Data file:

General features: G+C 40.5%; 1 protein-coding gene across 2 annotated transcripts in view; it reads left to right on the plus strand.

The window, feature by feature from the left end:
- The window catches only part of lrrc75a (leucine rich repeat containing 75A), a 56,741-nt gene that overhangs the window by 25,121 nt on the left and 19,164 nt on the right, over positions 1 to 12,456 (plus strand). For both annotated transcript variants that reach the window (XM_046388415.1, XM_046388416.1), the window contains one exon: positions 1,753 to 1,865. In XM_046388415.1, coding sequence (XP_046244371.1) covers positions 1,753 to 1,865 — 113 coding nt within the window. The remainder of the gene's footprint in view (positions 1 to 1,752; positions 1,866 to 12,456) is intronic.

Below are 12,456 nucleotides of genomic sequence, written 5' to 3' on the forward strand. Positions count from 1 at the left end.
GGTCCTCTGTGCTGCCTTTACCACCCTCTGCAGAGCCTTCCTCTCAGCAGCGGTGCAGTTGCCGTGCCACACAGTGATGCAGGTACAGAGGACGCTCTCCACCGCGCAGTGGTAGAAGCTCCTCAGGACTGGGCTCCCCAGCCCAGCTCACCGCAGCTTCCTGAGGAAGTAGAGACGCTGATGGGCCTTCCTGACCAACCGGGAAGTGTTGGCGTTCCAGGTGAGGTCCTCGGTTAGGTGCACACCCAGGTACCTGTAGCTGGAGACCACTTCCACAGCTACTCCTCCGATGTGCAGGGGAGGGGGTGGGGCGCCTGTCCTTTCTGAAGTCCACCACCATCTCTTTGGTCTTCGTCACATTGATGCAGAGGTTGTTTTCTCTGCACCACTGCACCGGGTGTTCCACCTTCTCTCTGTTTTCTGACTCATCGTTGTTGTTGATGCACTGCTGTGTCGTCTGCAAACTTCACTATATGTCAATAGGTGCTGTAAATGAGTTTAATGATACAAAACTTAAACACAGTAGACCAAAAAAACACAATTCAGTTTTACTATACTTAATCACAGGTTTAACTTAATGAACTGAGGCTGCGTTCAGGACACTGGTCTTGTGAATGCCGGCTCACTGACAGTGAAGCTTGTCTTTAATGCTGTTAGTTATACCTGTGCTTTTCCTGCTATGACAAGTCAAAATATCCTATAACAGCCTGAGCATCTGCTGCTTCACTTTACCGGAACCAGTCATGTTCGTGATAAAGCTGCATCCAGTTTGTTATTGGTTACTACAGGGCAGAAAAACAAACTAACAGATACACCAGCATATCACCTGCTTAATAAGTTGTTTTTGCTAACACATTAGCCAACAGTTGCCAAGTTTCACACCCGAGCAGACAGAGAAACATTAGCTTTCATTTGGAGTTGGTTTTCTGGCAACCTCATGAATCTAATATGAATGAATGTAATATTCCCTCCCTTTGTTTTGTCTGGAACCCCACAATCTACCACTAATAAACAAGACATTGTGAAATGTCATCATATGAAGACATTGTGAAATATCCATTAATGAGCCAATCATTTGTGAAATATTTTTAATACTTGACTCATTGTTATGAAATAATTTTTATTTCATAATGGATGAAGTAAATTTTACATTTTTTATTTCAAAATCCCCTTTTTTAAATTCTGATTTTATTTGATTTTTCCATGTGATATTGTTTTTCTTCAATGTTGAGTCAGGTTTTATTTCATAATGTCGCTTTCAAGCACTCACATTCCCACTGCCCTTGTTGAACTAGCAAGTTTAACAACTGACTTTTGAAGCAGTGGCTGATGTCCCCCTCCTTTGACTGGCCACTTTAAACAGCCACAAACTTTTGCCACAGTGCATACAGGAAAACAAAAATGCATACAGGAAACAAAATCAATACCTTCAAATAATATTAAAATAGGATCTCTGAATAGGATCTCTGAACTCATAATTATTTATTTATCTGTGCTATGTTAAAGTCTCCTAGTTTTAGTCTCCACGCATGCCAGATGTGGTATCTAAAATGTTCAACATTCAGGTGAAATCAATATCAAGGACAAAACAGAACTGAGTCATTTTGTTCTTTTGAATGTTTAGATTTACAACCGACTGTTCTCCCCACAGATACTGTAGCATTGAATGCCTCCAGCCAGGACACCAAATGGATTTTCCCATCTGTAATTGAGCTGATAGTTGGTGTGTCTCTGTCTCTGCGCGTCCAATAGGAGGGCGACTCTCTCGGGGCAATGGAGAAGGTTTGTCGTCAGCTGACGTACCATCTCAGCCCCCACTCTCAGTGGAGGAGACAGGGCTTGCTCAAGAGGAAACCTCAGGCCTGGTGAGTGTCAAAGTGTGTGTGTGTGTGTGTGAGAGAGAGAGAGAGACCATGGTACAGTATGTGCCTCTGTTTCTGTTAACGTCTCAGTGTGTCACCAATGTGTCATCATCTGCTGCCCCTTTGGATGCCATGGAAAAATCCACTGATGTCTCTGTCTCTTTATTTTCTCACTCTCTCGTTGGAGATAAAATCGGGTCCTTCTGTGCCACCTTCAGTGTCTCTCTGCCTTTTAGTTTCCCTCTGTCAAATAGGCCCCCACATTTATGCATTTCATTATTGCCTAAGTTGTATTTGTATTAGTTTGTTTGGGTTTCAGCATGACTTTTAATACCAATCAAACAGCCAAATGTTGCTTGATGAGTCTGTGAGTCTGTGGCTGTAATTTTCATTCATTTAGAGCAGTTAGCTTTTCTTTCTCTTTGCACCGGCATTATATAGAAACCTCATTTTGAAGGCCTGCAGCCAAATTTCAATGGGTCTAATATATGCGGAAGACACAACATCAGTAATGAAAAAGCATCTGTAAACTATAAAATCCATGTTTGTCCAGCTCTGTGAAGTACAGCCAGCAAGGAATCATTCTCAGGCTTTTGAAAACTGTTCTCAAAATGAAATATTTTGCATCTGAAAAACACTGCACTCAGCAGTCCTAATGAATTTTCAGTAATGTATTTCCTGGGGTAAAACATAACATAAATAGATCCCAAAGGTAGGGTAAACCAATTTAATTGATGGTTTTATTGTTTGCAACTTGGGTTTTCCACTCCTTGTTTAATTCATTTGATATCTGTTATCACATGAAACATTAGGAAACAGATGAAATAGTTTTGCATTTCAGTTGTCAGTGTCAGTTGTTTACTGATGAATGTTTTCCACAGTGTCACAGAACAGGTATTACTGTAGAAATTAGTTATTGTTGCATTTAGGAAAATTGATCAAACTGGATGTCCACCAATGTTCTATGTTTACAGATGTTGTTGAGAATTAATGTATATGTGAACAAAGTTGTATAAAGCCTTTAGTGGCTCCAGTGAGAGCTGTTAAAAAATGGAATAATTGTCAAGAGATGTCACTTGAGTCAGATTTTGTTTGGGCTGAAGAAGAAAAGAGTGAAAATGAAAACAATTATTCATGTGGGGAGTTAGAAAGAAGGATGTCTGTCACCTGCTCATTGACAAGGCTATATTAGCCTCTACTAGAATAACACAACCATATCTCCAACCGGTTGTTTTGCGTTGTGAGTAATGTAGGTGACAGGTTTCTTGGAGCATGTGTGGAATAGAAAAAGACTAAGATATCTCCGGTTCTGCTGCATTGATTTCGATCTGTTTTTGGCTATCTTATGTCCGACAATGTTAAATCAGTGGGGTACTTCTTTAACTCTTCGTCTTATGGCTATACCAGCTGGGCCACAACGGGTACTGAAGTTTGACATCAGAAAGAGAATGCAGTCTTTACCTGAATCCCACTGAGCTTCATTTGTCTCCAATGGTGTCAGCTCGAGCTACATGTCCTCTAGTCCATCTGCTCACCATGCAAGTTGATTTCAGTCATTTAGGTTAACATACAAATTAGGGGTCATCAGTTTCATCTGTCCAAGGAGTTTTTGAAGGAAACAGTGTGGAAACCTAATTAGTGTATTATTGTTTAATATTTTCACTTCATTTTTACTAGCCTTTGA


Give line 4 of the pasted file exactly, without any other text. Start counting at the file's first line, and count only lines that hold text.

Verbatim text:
Below are 12,456 nucleotides of genomic sequence, written 5' to 3' on the forward strand. Positions count from 1 at the left end.